Feed originally consisted of ground carcasses of various aquatic species. It was inefficient, taking 3 pounds of feed to create 1 pound of product.

Today's technology has devised a food pellet consisting of a fish meal made of anchovy and herring (less then one pound for every pound of end
product) plus soy and wheat meals, producing
a meat fat content high in heart healthy Omega-3. When farmed Fish eat pellets made from small short-lived fish species, such as herring, they are
ensured a safe food supply, with non-detectable levels of mercury. Also, the areas where farmed
fish are raised are constantly monitored for pollution contaminants. In comparison, a wild salmon swims for years over thousands of miles where it is impossible to monitor water quality. Twice a day, the pellets are automatically dispensed in precise amounts, which are efficiently consumed.
 

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This whole thing is caused by the commerical fishing business.There is nothing wrong or harmful with pen raised salmon.Just the commericals crying. :blush:
Bob

[ 04-25-2003, 10:15 AM: Message edited by: dawhunt ]
 

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I read that same JD Wade article.

Aside from the content, I found it very surprising that the REEL NEWS gave no background at all on the author - making it very suspect.

It appears to be written by someone on the payroll of the net-pen industry, as it continually puts the best spin possible on any of the controversial topics.
 

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I have known J.D. for years. He is a well respected journalist and an active member of the Northwest Outdoor Writers Association. He is most certainly not a shill for the salmon farmers. He is pretty adamantly opposed to many of the practices of the commercial salmon fishing industry.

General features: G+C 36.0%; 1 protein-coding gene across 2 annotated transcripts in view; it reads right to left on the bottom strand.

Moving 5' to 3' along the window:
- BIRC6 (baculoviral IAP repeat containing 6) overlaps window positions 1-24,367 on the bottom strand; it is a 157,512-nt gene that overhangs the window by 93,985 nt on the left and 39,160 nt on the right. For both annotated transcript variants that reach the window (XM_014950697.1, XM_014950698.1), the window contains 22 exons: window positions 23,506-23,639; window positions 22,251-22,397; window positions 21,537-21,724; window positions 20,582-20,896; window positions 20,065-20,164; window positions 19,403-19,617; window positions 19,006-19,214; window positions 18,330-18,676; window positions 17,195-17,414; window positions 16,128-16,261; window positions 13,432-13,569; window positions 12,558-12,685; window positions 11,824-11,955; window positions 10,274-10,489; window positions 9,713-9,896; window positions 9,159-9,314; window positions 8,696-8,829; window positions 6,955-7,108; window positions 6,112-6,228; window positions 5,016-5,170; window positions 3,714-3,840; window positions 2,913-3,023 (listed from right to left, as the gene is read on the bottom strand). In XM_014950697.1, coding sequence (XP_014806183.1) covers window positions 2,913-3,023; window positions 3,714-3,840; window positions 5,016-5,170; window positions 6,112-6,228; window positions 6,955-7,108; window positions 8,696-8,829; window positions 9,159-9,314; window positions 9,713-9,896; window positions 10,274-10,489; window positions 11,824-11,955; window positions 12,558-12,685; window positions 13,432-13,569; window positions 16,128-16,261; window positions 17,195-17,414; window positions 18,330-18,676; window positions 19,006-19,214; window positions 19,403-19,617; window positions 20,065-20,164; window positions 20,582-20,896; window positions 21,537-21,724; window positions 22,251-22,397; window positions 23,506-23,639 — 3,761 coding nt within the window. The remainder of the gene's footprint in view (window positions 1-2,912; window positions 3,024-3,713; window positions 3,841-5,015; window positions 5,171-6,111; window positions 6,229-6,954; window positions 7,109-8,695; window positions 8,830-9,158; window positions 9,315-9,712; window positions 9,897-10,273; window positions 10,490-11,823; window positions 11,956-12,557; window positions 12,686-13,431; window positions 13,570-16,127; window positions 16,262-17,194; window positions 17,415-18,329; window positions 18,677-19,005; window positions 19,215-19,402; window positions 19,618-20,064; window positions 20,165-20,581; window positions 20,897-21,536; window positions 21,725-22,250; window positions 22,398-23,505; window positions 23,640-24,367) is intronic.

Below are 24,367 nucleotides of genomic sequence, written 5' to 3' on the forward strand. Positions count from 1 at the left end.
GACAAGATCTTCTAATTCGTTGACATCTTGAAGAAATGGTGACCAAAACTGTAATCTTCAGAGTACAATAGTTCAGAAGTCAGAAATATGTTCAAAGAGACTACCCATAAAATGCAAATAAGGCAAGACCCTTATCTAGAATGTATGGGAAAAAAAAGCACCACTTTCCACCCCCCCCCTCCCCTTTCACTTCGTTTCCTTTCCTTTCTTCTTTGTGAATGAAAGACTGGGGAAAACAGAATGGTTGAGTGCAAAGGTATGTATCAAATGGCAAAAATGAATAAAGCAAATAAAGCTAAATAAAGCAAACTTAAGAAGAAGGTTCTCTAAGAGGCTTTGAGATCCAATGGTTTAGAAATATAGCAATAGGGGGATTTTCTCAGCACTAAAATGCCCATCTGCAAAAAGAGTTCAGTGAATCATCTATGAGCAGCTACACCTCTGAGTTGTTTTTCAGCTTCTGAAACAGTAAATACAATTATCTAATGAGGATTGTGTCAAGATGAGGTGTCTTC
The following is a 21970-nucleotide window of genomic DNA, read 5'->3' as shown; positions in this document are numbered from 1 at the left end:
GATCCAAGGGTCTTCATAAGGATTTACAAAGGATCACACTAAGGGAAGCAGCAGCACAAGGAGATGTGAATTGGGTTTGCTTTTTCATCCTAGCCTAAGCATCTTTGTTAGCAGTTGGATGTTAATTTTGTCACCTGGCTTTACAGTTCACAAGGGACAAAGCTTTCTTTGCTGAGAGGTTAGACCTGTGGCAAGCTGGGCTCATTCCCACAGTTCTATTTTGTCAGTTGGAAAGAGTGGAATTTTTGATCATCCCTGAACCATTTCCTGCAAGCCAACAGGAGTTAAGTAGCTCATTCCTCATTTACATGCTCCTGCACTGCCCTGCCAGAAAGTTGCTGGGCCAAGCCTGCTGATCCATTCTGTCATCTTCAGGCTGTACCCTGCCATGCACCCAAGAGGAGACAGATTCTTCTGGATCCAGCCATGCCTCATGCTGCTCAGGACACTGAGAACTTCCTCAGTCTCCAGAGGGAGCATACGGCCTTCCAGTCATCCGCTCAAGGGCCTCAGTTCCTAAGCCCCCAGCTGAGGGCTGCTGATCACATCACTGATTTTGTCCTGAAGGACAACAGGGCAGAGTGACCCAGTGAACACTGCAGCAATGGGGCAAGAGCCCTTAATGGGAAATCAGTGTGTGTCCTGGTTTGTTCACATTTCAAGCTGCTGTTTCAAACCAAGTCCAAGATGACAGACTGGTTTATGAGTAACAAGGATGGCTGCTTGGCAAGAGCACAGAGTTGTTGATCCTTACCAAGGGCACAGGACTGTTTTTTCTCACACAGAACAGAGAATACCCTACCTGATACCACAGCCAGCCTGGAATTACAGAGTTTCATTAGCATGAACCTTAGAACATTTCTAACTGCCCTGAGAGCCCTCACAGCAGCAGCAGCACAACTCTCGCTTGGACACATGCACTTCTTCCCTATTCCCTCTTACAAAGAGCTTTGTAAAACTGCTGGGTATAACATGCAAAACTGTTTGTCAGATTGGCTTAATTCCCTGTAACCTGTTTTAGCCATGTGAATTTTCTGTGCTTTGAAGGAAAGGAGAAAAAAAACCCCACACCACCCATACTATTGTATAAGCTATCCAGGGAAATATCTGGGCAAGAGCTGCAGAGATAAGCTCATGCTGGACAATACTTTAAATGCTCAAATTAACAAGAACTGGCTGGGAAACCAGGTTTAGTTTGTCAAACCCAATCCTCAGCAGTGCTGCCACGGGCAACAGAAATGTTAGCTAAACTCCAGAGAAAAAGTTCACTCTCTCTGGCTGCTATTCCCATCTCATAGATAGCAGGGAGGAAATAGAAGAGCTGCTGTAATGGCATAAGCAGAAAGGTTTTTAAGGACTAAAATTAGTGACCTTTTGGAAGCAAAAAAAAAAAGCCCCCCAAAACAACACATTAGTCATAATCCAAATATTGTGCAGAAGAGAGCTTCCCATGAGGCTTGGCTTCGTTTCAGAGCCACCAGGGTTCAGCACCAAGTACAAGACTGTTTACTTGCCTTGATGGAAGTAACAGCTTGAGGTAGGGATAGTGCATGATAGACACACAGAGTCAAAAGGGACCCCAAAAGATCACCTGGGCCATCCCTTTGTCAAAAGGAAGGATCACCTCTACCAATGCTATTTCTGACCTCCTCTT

In fact, J.D. and I are completly in opposition to each other on many issues, but I know him to be an honorable man. What he wrote, he belived.

He has written for the Reel news for years.
 

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I have known J.D. for years. He is a well respected journalist and an active member of the Northwest Outdoor Writers Association.
<font size="2" face="verdana,arial,helvetica">I think it is a better source to listen to the doctors and biologists.

Since "J. D. Powers" is neither and he cites no sources, his "article" is pure opinion.

Against that we have the British Health Ministry, USDA, Schering-Plough Pharmacueticals, Mera Pharmaceuticals, Norwegian Health Ministry, NOAA Fisheries.

He is most certainly not a shill for the salmon farmers. He is pretty adamantly opposed to many of the practices of the commercial salmon fishing industry.
<font size="2" face="verdana,arial,helvetica">I think you've just discovered the source of his opinions. A lot of sport fishing folks opposed to commericial fishing mistakenly look on farm salmon as a way to put the commerical fishermen out of business and get all the fish for themselves. Nothing scientific or factual about their stance, particuarly in regarding the health issues regarding pen raised salmon.

His claims of less usage of the antibiotics, vaccines, immunomodulators are directly contradicted by Schering-Ploughs success in selling those drugs to treat the pen raised salmon.

Brion
 

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Originally posted by BrionLutz:
</font><blockquote><font size="1" face="verdana,arial,helvetica">quote:</font><hr /><font size="2" face="verdana,arial,helvetica">I have known J.D. for years. He is a well respected journalist and an active member of the Northwest Outdoor Writers Association.
<font size="2" face="verdana,arial,helvetica">I think it is a better source to listen to the doctors and biologists.

Since "J. D. Powers" is neither and he cites no sources, his "article" is pure opinion.